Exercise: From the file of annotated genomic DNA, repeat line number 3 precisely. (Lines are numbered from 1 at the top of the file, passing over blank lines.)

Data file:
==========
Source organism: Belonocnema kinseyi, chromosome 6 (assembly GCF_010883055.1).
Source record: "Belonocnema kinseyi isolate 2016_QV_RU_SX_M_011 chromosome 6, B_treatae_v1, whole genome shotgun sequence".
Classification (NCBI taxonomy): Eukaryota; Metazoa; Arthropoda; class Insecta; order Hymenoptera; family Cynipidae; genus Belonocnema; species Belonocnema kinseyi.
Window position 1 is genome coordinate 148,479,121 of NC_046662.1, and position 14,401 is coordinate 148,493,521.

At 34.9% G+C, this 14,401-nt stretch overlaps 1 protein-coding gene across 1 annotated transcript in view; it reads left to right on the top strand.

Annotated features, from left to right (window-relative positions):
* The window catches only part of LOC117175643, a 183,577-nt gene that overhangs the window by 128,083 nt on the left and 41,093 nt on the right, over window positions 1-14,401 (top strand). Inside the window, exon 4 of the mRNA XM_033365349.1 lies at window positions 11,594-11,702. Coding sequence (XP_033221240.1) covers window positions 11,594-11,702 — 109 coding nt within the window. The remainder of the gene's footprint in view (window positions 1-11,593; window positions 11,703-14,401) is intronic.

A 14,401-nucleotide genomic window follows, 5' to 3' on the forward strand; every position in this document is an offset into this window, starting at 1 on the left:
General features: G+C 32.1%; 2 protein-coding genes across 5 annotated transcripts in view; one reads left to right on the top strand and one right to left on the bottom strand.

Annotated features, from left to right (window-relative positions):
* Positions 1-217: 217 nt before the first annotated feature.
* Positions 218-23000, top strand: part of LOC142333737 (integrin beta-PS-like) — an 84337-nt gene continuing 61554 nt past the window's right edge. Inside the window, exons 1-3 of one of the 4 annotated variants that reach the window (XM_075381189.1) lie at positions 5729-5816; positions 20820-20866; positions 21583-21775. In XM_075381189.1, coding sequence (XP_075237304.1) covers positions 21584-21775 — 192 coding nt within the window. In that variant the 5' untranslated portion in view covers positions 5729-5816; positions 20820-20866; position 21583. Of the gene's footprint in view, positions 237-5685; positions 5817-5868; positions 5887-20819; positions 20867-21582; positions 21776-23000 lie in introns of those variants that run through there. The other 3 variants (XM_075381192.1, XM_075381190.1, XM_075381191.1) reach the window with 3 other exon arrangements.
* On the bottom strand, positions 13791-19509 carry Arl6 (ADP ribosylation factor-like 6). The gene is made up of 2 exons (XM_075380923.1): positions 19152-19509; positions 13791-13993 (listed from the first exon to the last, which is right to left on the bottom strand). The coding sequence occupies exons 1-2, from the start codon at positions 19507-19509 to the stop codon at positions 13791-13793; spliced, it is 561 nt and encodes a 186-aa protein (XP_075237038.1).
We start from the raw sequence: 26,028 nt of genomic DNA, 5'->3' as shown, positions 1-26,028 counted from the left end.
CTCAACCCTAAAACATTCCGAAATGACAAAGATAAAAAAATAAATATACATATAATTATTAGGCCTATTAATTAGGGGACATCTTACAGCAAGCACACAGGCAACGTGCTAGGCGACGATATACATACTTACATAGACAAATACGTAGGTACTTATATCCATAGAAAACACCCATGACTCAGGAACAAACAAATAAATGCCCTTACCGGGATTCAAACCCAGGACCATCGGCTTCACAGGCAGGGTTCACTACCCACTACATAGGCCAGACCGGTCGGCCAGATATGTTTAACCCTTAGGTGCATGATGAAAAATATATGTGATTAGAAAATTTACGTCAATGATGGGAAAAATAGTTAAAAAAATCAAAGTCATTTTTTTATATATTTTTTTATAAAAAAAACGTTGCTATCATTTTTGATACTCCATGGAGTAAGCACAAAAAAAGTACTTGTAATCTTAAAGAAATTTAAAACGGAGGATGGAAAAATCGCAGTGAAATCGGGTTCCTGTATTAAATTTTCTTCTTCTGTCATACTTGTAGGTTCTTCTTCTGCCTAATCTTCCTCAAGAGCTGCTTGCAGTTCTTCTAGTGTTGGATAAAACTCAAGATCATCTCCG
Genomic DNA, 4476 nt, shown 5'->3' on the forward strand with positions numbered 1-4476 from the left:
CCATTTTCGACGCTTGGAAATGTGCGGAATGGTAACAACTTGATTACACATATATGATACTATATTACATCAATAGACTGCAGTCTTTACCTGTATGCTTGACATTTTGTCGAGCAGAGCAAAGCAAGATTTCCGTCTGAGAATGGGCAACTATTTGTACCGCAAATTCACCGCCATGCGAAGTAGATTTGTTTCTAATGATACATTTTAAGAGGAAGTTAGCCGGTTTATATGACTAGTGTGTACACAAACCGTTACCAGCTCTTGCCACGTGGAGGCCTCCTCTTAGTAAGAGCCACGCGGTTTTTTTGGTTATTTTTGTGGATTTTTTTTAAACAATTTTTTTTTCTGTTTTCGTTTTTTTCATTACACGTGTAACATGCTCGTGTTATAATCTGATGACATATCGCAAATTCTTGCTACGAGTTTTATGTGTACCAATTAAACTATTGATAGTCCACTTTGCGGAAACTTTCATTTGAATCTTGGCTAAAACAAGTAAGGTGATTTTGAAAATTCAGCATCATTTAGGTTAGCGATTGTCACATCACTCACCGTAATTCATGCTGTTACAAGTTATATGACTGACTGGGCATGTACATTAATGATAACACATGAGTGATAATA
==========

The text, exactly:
Classification (NCBI taxonomy): Eukaryota; Metazoa; Arthropoda; class Insecta; order Hymenoptera; family Cynipidae; genus Belonocnema; species Belonocnema kinseyi.